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Infertility Problems With Cervical Mucus

By

Robert W. Rebar

, MD, Western Michigan University Homer Stryker M.D. School of Medicine

Medically Reviewed Oct 2022
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Abnormal cervical mucus can prevent sperm from entering the uterus, but this problem is rarely a major cause of infertility.

  • Problems with cervical mucus are not usually a major cause of infertility, but they may be a factor in women who have a cervical infection or scar tissue in the cervix (cervical stenosis).

  • Doctors do a pelvic examination to check for infection and a cervical canal that is narrowed or closed because of scar tissue.

  • Infections and scar tissue, if present, are treated.

Cervical mucus Uterus and cervix is secreted by glands in the cervix (the lower part of the uterus that opens into the vagina). Normally, this mucus is thick and impenetrable to sperm until just before release of an egg (ovulation). Then, just before ovulation, the mucus becomes clear and elastic (because the level of the hormone estrogen increases). As a result, sperm can move through the mucus into the uterus to the fallopian tubes, where fertilization can take place.

Abnormal mucus may do the following:

However, problems with cervical mucus rarely impair fertility significantly, except in women who have a chronic cervical infection or a cervical canal that has been narrowed or closed (called cervical stenosis Cervical Stenosis Cervical stenosis is narrowing of the passageway through the cervix (the lower part of the uterus). Cervical stenosis often causes no symptoms. Rarely, the uterus fills with blood or pus. The... read more ) because of scar tissue. (The cervical canal is the channel in the cervix through which sperm enter and menstrual blood exits.) Scar tissue is usually caused by a surgical procedure, such as one done to treat a precancerous abnormality of the cervix (cervical dysplasia Cervical Cancer Cervical Cancer ).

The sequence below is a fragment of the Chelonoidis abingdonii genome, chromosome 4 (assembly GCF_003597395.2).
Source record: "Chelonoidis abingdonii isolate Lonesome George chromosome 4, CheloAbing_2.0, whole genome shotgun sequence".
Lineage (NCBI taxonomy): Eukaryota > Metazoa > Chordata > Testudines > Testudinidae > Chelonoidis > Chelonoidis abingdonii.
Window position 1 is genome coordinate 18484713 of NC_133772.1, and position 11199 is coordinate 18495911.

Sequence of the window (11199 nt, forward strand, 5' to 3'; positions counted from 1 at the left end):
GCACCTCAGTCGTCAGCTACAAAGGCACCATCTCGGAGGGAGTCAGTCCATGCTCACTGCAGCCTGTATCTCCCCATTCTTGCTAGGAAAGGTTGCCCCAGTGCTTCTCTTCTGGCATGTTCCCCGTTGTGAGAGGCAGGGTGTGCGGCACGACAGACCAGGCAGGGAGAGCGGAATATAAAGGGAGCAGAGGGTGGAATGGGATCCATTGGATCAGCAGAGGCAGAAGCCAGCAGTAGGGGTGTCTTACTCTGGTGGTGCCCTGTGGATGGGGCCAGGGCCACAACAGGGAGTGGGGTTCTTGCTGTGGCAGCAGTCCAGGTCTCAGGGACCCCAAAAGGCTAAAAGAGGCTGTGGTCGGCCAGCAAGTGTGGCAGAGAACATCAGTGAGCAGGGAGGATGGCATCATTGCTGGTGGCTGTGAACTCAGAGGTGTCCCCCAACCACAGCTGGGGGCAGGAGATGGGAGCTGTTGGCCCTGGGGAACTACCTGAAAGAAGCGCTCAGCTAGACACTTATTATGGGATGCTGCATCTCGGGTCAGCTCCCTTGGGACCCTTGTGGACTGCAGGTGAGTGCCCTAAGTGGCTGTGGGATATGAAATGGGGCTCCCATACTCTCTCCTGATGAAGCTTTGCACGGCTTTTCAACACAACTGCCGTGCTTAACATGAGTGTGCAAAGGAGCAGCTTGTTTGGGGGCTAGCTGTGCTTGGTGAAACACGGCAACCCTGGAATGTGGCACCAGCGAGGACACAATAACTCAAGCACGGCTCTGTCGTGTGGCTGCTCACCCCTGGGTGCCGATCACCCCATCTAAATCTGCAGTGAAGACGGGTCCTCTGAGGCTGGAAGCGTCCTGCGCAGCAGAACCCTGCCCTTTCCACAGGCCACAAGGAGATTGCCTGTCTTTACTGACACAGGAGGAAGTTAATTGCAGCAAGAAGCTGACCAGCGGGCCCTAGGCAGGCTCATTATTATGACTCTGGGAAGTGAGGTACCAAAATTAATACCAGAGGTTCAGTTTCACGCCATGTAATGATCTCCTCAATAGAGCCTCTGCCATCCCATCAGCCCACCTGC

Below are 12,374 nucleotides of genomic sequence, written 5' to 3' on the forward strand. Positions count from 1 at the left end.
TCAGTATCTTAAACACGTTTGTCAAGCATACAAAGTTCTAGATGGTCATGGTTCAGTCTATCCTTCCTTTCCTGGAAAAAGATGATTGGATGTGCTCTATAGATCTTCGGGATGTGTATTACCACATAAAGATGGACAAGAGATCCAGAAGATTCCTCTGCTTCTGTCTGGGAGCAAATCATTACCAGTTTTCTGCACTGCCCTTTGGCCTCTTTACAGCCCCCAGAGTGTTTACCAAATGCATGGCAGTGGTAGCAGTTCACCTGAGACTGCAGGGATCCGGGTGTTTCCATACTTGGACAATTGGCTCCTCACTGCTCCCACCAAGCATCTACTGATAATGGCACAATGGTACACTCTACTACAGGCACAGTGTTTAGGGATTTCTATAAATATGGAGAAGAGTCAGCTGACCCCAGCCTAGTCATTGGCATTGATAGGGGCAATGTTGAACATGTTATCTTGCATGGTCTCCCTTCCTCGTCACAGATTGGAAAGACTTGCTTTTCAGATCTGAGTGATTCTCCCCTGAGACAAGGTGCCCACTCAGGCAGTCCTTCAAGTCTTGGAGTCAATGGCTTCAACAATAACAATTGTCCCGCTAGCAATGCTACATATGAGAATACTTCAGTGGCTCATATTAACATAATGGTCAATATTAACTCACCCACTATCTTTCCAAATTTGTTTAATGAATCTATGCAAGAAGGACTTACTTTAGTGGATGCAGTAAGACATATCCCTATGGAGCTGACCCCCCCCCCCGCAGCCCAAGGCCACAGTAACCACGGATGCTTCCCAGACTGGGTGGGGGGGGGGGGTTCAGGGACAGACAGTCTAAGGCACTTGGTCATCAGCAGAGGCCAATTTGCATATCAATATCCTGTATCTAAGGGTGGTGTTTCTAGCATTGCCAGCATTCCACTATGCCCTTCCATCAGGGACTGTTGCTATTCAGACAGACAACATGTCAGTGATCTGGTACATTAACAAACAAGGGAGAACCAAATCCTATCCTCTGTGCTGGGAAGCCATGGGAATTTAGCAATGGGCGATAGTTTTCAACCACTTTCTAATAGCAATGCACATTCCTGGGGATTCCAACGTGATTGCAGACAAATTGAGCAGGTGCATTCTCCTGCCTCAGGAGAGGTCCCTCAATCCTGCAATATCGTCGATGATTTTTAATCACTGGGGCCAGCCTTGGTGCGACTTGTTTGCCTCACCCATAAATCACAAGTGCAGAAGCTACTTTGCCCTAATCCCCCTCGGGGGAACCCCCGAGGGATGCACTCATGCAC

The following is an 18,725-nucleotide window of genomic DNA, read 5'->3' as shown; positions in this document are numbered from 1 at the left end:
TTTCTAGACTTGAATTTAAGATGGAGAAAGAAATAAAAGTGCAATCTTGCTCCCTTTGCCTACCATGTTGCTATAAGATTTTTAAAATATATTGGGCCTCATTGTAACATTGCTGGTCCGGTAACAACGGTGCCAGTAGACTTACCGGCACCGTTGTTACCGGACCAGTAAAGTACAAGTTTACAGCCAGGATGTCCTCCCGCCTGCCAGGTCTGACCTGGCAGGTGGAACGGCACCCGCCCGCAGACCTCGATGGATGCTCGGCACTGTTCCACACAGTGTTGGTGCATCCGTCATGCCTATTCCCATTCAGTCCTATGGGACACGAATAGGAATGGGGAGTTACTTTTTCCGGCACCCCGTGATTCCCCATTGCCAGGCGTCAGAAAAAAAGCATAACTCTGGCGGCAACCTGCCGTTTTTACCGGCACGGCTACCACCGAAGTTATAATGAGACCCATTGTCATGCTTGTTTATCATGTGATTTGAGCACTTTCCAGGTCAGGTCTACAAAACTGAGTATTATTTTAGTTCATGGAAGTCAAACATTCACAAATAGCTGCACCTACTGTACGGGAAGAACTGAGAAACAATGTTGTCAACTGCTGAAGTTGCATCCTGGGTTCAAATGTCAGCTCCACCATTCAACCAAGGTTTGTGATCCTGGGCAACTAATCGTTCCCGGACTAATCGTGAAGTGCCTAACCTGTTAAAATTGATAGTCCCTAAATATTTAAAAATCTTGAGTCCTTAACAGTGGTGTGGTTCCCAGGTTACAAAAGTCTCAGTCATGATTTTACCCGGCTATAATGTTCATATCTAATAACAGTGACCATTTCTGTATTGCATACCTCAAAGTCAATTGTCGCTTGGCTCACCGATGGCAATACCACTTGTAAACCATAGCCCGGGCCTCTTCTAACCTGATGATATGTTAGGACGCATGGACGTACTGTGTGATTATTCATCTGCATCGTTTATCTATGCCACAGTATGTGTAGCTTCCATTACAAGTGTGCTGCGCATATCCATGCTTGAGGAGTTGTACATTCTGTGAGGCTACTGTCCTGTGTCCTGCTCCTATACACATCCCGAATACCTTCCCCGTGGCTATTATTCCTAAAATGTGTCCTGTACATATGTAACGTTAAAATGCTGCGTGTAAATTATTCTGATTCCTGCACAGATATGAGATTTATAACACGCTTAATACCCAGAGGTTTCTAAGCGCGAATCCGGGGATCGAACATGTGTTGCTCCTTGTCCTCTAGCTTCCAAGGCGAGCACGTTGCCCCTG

Did You Know...

  • Just before an egg is released (ovulation), mucus in the cervix changes consistency to allow sperm to enter the uterus.

Diagnosis of Cervical Mucus Problems

Treatment of Cervical Mucus Problems

  • Treatment of infections or scar tissue, if present

If a cervical infection is diagnosed, it is treated with antibiotics. If cervical stenosis is detected, it may be treated with a procedure to dilate (widen) the cervix.

NOTE: This is the Consumer Version. DOCTORS: VIEW PROFESSIONAL VERSION
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